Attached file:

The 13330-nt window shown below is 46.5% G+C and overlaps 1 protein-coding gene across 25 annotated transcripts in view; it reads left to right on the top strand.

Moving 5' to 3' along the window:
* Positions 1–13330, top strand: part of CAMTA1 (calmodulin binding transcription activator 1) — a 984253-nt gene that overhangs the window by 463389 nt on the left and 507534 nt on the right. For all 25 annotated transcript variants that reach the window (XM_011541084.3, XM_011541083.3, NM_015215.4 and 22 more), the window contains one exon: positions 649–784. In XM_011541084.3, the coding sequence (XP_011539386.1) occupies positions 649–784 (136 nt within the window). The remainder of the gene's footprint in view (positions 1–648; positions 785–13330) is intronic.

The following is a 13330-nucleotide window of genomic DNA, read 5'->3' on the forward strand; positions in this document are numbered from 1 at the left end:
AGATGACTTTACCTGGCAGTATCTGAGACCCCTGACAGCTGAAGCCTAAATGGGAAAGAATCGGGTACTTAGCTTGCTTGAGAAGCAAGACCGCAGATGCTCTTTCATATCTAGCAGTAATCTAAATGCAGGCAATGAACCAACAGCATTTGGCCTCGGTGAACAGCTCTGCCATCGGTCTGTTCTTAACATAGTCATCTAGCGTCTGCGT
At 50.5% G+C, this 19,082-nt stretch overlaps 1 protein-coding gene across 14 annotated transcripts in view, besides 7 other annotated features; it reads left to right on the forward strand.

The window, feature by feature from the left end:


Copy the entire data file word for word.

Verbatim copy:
The 13330-nt window shown below is 46.5% G+C and overlaps 1 protein-coding gene across 25 annotated transcripts in view; it reads left to right on the top strand.

Moving 5' to 3' along the window:
* Positions 1–13330, top strand: part of CAMTA1 (calmodulin binding transcription activator 1) — a 984253-nt gene that overhangs the window by 463389 nt on the left and 507534 nt on the right. For all 25 annotated transcript variants that reach the window (XM_011541084.3, XM_011541083.3, NM_015215.4 and 22 more), the window contains one exon: positions 649–784. In XM_011541084.3, the coding sequence (XP_011539386.1) occupies positions 649–784 (136 nt within the window). The remainder of the gene's footprint in view (positions 1–648; positions 785–13330) is intronic.

The following is a 13330-nucleotide window of genomic DNA, read 5'->3' on the forward strand; positions in this document are numbered from 1 at the left end:
AGATGACTTTACCTGGCAGTATCTGAGACCCCTGACAGCTGAAGCCTAAATGGGAAAGAATCGGGTACTTAGCTTGCTTGAGAAGCAAGACCGCAGATGCTCTTTCATATCTAGCAGTAATCTAAATGCAGGCAATGAACCAACAGCATTTGGCCTCGGTGAACAGCTCTGCCATCGGTCTGTTCTTAACATAGTCATCTAGCGTCTGCGT
At 50.5% G+C, this 19,082-nt stretch overlaps 1 protein-coding gene across 14 annotated transcripts in view, besides 7 other annotated features; it reads left to right on the forward strand.

The window, feature by feature from the left end: